Upcoming Memorial Day holiday could mean increase in cargo theft

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Crime does not take a holiday.

Cargo theft recording firm CargoNet says it expects a “significant threat” to freight transportation this upcoming Memorial Day weekend.

Alcoholic beverages are a favorite target of cargo thieves.Alcoholic beverages are a favorite target of cargo thieves.The firm reviewed data from 2016 to 2020 for the Thursday prior to Memorial Day to the Wednesday after. There were 143 events reported with an average of 29 events per year.

Additionally, activity for the 2020 Memorial Day weekend increased 35% from the same weekend in 2019. The stolen cargo in each event was worth an average of $308,308 – due in part to five thefts that exceeded $1 million in stolen goods.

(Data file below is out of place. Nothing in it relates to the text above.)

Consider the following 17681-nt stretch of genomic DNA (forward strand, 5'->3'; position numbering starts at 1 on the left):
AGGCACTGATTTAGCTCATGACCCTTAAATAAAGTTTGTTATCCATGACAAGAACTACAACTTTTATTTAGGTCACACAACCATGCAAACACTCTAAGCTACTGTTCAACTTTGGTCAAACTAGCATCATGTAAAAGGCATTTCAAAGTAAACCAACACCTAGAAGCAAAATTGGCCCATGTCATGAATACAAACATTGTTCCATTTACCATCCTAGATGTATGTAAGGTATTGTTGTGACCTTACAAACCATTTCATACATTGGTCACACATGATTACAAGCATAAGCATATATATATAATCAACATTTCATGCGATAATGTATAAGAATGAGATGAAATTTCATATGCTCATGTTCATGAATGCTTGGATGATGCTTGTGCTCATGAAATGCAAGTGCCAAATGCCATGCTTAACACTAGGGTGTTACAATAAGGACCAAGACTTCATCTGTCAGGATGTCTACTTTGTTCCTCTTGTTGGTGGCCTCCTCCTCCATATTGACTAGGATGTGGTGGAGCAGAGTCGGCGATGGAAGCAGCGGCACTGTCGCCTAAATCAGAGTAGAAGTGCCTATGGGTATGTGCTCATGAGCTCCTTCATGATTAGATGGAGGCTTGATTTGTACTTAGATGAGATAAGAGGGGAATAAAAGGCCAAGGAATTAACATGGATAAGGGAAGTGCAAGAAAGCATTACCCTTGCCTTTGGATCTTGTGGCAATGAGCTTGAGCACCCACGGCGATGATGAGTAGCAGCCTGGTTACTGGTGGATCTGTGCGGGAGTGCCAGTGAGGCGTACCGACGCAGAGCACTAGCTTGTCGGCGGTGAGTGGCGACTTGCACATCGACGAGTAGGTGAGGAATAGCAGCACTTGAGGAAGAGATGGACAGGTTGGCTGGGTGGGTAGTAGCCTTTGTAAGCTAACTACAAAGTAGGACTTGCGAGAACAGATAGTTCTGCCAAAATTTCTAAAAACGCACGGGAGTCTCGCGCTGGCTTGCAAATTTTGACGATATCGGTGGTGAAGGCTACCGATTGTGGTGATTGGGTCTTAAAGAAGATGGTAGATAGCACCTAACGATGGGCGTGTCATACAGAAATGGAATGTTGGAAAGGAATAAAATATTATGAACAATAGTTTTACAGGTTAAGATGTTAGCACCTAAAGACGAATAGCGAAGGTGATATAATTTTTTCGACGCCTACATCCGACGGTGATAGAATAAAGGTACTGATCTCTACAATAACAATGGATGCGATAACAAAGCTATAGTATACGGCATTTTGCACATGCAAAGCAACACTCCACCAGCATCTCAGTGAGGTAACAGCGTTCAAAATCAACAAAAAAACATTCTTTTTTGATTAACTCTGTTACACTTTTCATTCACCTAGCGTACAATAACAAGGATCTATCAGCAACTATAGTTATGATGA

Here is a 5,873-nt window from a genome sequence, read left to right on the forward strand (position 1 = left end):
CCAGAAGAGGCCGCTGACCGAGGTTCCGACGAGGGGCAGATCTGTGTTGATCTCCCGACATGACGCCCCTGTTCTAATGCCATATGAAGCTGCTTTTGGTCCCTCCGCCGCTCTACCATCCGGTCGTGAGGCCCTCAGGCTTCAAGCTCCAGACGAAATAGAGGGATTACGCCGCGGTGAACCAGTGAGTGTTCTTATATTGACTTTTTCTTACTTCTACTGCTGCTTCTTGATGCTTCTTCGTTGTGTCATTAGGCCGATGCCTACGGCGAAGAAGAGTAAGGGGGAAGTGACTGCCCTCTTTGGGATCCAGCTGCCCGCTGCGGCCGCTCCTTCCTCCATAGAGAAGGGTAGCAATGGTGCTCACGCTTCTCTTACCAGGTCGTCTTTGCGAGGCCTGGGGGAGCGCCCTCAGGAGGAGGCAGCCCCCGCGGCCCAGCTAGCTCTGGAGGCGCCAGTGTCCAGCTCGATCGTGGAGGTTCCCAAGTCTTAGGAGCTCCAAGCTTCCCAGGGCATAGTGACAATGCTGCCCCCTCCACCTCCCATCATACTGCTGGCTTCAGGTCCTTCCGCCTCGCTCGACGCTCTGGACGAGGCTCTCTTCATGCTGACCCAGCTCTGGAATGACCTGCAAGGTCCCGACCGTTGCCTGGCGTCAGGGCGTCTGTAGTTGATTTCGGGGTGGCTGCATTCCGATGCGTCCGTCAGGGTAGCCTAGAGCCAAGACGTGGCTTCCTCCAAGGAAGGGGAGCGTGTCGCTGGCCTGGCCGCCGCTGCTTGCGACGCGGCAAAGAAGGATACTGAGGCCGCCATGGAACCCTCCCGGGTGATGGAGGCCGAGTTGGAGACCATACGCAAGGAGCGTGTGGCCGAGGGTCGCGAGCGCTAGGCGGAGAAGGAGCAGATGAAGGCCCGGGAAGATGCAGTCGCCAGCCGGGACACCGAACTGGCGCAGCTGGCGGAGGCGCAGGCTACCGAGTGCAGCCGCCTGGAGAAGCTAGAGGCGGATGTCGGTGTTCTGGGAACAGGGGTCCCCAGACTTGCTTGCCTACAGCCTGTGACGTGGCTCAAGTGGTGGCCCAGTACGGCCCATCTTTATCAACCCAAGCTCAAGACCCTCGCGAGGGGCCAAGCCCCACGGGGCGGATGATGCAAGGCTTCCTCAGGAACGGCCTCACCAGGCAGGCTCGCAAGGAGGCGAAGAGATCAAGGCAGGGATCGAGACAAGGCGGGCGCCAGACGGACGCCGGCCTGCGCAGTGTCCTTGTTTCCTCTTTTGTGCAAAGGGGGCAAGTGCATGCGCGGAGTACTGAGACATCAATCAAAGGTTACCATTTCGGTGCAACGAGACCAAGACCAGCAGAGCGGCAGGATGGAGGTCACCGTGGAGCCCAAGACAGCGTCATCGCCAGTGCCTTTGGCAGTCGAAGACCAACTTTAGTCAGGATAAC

CargoNet says 20% of recorded thefts occurred on Friday, and a significant number of thefts also occurred on Sunday (16%) and Monday (15%).

Food and beverage items were the most commonly stolen, and cargo thieves targeted a wide range of products in this category. The most common were alcoholic beverages, seafood products, and meat products. Electronics were not a significant target in previous years, but CargoNet's analysts “are near certain that these goods will be targeted this upcoming holiday.”

Seafood and meat are also often stolen while in transit.Seafood and meat are also often stolen while in transit.Of note, CargoNet has seen an “extreme risk” in transporting computer electronics shipments through California. Theft of these shipments increased 443% between September 2020 and May 2021 from the same period the previous year, the firm noted. On average, each shipment of computer electronics was worth $856,993 per full truckload theft and $246,566 per partial truckload theft.

CargoNet suggests those in the supply chain can mitigate theft of these shipments by arranging for same-day delivery of short-haul shipments, embedding covert tracking devices in the shipments, and using high-security locks to prevent trailer burglaries. Additionally, drivers should adhere to the "red zone" rule and avoid stopping within 250 miles of pickup. Drivers should also be on the lookout for any vehicles that appear to be following them.